“Romulus” by Charles Rafferty

It wasn’t like that. Our mother suckled us for years in the rank, familiar den. She chewed the deer meat until it was a fine paste she could drop into our mouths. She must have wondered at our toothless gums, why our brothers grew so quickly. The one you call Remus was bigger. He took the first and last bite of everything we had.

By the time we could join our brothers in the hunt, our mother was in decline. It was I who brought her the entrails and shins. She lingered for weeks inside our den, nursing a paw that began to stink.

When winter came the snow kept getting deeper. We could feel each other’s ribs as we huddled in a knot at the bottom of our cave. The cold made it difficult to sleep, and I woke at odd hours. There, among the soft whining of my brothers, I stared out of the den’s entrance floating above us like a cloud of stars.

We began to starve in earnest. One night I broke a path as far as I could, knowing the whole country was hungry, that something else would have to venture forth. I failed to catch anything but the scent of my own wandering, and I returned to find our mother disassembled, the muzzles of my brothers bloody. I was too weak to rebuke them, and they made it clear the marrow was theirs. It was Remus whose belly sagged most heavily.

Whether I fled or was driven out I cannot say, but the shepherds found me. My first memory of them was waking to food made better by fire, the pleasure of blankets. They gave me a new language, and I was amazed at its precision, that the dogs obeyed so readily. In time I could express the exact shade of my gratitude and my despair.

I tried my hand at herding, but I was better at building dens. They called them houses, huts, granaries, barns. I caused one to rise where their own was falling down. I built another one beside it, only better. I had a knack for making stones lock into each other, for thatching a roof that could keep out any weather.

Soon other men arrived on our grassy hill. They marveled at the clarity of the Tiber and how it never made them sick, so I constructed an aqueduct that diverted the river to a field they were filling with grapes. I showed them how to pave the roads that connected us all like rope. Everything rose, became sturdy, could be seen for many miles. They said it was a city. They said I was their king.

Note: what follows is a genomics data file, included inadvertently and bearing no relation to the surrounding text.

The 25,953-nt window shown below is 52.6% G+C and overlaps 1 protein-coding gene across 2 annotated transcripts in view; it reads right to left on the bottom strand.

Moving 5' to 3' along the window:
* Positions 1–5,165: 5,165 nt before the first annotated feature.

When our crops failed, we gathered our spears and conquered the people to the north of us. We murdered the men as they knelt beside their flocks. We slaughtered their sheep and roasted them whole over the burning rafters of their homes — for hunger and loyalty can never coexist. Then, because the crown fit snugly upon my head, we took their women back with us, ignoring their tears and all that they implored. It was a long time before I understood what I had done and why I was so hated.

Some nights, I step alone onto the palace steps — with a bowl of wine and the smell of my wife all over me, my daughters and my sons asleep on their many pillows — and I listen to the pack gathering in the hills. Most of the old voices have dropped away, and I imagine the sad feast that must have attended each dead brother. I understand now how hunger joins us, how I would have had my fill if the neck was warm and waiting.

One call in the darkness is unlike all the others. This is Remus. I can feel him staring down into my lighted windows, regretting our mother, knowing I will kill him if he ever attempts to warm himself in the triumph of my bed.

I think of him often — full of worms and rancid deer, a grin of loosening teeth — maneuvering his way to the center of the sleeping pack. We are old now, and the two of us are dying surrounded by stone, I of the palace and he of the den. But the same stars salt our sky.

Ah, Remus, I forgive you for nothing, and I hope that you can bear it.

Charles Rafferty’s most recent collections of poems are The Smoke of Horses (BOA Editions, 2017) and Something an Atheist Might Bring Up at a Cocktail Party (Mayapple Press, 2018). His poems have appeared in The New Yorker, O, Oprah Magazine, Prairie Schooner, and Ploughshares. His stories have appeared in The Southern Review and New World Writing, and his story collection is Saturday Night at Magellan’s (Fomite Press, 2013). He has won grants from the National Endowment for the Arts and the Connecticut Commission on Culture and Tourism, as well as the 2016 NANO Fiction Prize. Currently, he directs the MFA program at Albertus Magnus College and teaches at the Westport Writers’ Workshop.

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